Sunday, June 1, 2014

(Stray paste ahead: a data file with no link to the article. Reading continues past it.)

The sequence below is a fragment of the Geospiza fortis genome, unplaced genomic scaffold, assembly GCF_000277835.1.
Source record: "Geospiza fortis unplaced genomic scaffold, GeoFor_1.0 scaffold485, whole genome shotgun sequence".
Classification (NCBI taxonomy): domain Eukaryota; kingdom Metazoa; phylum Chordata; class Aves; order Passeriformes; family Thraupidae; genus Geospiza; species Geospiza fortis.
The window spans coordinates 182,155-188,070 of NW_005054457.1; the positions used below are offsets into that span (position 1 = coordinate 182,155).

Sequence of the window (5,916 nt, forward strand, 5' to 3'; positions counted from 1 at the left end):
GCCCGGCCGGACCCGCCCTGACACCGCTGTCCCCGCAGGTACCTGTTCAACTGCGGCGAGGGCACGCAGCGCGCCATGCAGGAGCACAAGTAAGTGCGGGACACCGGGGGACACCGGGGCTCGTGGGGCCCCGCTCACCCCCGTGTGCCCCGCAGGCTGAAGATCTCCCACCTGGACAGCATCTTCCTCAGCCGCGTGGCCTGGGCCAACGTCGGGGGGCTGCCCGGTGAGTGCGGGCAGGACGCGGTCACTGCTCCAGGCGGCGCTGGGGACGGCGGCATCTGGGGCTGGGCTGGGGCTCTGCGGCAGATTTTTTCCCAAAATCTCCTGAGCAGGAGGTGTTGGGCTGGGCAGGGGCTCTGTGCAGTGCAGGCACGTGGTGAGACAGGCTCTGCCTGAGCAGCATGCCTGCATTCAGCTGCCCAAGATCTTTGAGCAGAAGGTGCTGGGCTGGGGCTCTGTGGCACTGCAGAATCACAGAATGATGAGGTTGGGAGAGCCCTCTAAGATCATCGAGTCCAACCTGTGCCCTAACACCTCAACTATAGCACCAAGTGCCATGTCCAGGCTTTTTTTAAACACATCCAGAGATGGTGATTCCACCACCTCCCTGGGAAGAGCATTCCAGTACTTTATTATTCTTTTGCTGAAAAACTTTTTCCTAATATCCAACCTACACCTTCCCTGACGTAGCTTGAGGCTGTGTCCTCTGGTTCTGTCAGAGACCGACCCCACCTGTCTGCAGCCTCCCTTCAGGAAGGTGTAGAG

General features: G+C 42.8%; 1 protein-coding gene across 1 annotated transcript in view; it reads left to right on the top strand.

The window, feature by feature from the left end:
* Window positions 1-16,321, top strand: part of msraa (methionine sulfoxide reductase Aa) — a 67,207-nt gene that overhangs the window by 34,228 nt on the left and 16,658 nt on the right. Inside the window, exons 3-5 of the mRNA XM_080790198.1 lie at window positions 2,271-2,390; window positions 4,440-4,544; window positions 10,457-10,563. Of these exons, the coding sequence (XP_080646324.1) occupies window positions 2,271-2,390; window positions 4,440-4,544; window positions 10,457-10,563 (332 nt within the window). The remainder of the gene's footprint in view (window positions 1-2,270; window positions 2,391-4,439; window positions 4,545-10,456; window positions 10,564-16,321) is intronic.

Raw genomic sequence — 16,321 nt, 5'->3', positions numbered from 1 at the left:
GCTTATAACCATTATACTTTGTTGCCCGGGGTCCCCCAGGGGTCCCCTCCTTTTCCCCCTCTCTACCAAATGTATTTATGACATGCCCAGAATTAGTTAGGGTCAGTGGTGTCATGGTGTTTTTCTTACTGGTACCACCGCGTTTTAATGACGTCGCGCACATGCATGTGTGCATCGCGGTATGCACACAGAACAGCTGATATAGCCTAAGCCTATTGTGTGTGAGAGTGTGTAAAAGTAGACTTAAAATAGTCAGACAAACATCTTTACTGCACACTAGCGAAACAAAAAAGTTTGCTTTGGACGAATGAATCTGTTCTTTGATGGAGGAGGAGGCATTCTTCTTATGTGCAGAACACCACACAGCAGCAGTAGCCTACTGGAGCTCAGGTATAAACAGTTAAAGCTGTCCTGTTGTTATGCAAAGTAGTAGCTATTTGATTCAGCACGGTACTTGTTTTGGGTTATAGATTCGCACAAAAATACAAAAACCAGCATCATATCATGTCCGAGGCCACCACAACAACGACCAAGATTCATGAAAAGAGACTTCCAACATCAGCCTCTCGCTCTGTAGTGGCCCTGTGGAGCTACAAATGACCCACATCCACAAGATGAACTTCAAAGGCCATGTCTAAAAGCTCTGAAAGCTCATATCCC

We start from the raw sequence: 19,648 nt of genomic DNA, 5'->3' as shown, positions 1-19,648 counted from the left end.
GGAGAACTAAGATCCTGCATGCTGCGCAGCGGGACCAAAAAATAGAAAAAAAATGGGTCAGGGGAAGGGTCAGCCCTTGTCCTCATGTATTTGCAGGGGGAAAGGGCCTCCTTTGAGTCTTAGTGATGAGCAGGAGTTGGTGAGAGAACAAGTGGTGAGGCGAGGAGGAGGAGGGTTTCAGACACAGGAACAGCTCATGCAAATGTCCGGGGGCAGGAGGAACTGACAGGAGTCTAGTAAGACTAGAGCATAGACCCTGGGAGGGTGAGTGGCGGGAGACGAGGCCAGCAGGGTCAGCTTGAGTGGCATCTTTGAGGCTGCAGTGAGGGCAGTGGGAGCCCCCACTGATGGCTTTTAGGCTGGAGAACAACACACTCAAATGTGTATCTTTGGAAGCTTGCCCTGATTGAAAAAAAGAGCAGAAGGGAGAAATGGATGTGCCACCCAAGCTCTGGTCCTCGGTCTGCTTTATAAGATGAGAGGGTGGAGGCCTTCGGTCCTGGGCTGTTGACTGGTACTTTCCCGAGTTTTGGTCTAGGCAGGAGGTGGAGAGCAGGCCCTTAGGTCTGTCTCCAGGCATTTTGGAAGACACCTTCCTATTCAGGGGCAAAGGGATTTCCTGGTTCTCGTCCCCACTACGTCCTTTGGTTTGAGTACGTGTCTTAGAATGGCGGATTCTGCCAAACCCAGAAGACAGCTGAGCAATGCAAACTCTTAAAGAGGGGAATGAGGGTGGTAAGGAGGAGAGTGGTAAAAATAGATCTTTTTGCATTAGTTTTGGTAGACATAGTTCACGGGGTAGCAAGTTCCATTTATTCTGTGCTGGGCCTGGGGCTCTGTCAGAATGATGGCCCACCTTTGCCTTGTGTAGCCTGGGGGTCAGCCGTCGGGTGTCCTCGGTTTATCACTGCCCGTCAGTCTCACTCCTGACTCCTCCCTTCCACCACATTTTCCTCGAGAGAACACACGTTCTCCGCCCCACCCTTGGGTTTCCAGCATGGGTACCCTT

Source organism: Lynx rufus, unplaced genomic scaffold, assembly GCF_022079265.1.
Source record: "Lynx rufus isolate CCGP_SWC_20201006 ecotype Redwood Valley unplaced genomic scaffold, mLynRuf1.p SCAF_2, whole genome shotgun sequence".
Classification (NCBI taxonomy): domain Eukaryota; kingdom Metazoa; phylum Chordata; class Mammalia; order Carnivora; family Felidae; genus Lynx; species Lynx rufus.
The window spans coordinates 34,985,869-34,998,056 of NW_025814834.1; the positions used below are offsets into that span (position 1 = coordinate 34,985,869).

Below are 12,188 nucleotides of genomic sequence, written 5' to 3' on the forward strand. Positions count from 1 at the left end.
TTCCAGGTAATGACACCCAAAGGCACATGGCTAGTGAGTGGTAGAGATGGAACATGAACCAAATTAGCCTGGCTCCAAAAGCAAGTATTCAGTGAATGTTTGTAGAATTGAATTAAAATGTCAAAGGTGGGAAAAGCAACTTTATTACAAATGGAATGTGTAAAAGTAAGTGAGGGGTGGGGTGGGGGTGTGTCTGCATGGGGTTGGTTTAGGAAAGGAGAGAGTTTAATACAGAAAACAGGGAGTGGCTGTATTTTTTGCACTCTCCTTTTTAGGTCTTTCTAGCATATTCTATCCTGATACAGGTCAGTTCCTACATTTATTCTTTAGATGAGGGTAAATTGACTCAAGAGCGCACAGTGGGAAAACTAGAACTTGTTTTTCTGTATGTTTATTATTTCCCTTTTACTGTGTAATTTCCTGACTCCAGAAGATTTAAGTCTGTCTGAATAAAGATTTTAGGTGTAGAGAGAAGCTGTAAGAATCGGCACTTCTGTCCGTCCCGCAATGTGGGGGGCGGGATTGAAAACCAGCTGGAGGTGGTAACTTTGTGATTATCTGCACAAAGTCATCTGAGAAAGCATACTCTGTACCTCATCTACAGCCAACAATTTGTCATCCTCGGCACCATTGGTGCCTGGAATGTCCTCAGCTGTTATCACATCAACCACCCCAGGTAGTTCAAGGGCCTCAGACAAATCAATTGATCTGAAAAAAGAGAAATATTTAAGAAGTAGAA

Reviews of books read last month: a spy novel, two collections of short stories, and an unofficial biography of Apple's lead designer. 1. "The Secret Agent" by Joseph Conrad <http://www.goodreads.com/book/show/86658.The_Secret_Agent> <http://www.amazon.com/The-Secret-Agent/dp/0141441585> This novel was written in the early 20th century. Verloc is a French emigre runs a little shop/newsagency with his wife. The shop seems to be a front for selling dubious material. Verloc has delusions of being a revolutionary, and associates with anarchists and foreign officials. So far, his activities have been mostly harmless, such as spreading propaganda through his shop. But his handler at the foreign embassy demands more than just talk to justify his retainer: blow up the Greenwich Observatory. Unfortunately, things don't go quite to plan, resulting in the accidental death of Verloc's mentally retarded brother-in-law. It doesn't take long for Chief Inspector Heat to suspect Verloc. This was a short novel, but I found it overly verbose at times. The plot was interesting, but the characters were too dark and unlikeable. It wasn't until the last few chapters that the story started to grab me - too late. Generally, I've been underwhelmed by Conrad's writing. My disappointment with this book could be that it suffered in comparison with G. K. Chesterton's "The Man Who Was Thursday", which has similar settings and themes, but was much more enjoyable. 2. "Armageddon in Retrospect" by Kurt Vonnegut <http://www.goodreads.com/book/show/2024223.Armageddon_in_Retrospect> <http://www.amazon.com/Armageddon-Retrospect/dp/0425226891> This is a collection of short stories and other writings, released posthumously. They all share the themes of war and peace. The author was himself a prisoner of the Germans in WW2, and was in Dresden when the allies firebombed the city into the Stone Age. This experience obviously left a mark on the young American (with a German name), as most of his work contains strong anti-war sentiments. This collection of stories, while inconsistent in quality, does have a few gems. And the author's trademark satire and humour helped keep my interest. Perhaps a better introduction to the author's work is his breakthrough novel, "Slaughterhouse-Five". 3. "Strange Pilgrims" by Gabriel García Márquez <http://www.goodreads.com/book/show/22175.Strange_Pilgrims> <http://www.amazon.com/Strange-Pilgrims/dp/1400034698> This is a collection of short stories on the theme of Latin Americans who find themselves in Europe: an ex-President in exile visiting a Swiss hospital for an operation and being preyed upon by fellow migrants, children on vacation in Sicily with their parents and being looked after by a strange young German governess, and a Colombian man who travels to Rome in the hope of having his sister declared a saint. For me, the most memorable story was about a young woman, Maria, whose car broke down outside Barcelona. No one stops to help her, except for a bus driver, who lets her come on board. She just wants to be taken somewhere so she can call her husband to let him know she'll be late. As it happens, the bus is taking its passengers to a sanatorium. The staff assume she is also a new inmate, so she finds herself admitted. This collection was a bit uneven, but the author's trademark style still shines through. It's a pretty good introduction to his work, if you're not yet willing to tackle his classic novels. 4. "Jony Ive" by Leander Kahney <http://www.goodreads.com/book/show/17707768-jony-ive> <http://www.amazon.com/Jony-Ive/dp/159184617X> This is an unofficial biography of the head of Apple's design team, Jony Ive. Born and educated in England, Ive had already established a reputation for inspired and groundbreaking designs before moving to the US. But it is at Apple where he made a name for himself, helping develop a string of hit products: iMacs, iPods, iPhones and iPads. He's generally described as mild-mannered and humble, but also obsessed with craftsmanship and willing to stand by his principles. The book also provides interesting insights into Apple's design processes. A hallmark of the second Steve Jobs era as Apple CEO was a shift in emphasis from design as an afterthought to the idea of design and technical implementation going hand-in-hand to provide simple and harmonious products. People can argue about the merits of Apple's approach, but it does seem to be working. While the author likes playing up the role of his fellow Englishman, reading this book gives me the sense that Apple's success is the result of a talented team of several highly motivated people. The book also suggests Apple's obsession with perfection stops it from releasing concept products. In contrast, I would argue, that companies such as Google and Microsoft try to bolster their image with publicity stunts (e.g. Google Glass, Nexus Q and self-driving cars). The author based the book on interviews with many of Ive's former colleagues, as well as other information in the public domain. While the author has met with Ive, these were chance meetings. Hopefully, we will someday be able to read official biographies of Ive and his current colleagues. Until then, this book will have to do and readers will need to take the contents with a grain of salt.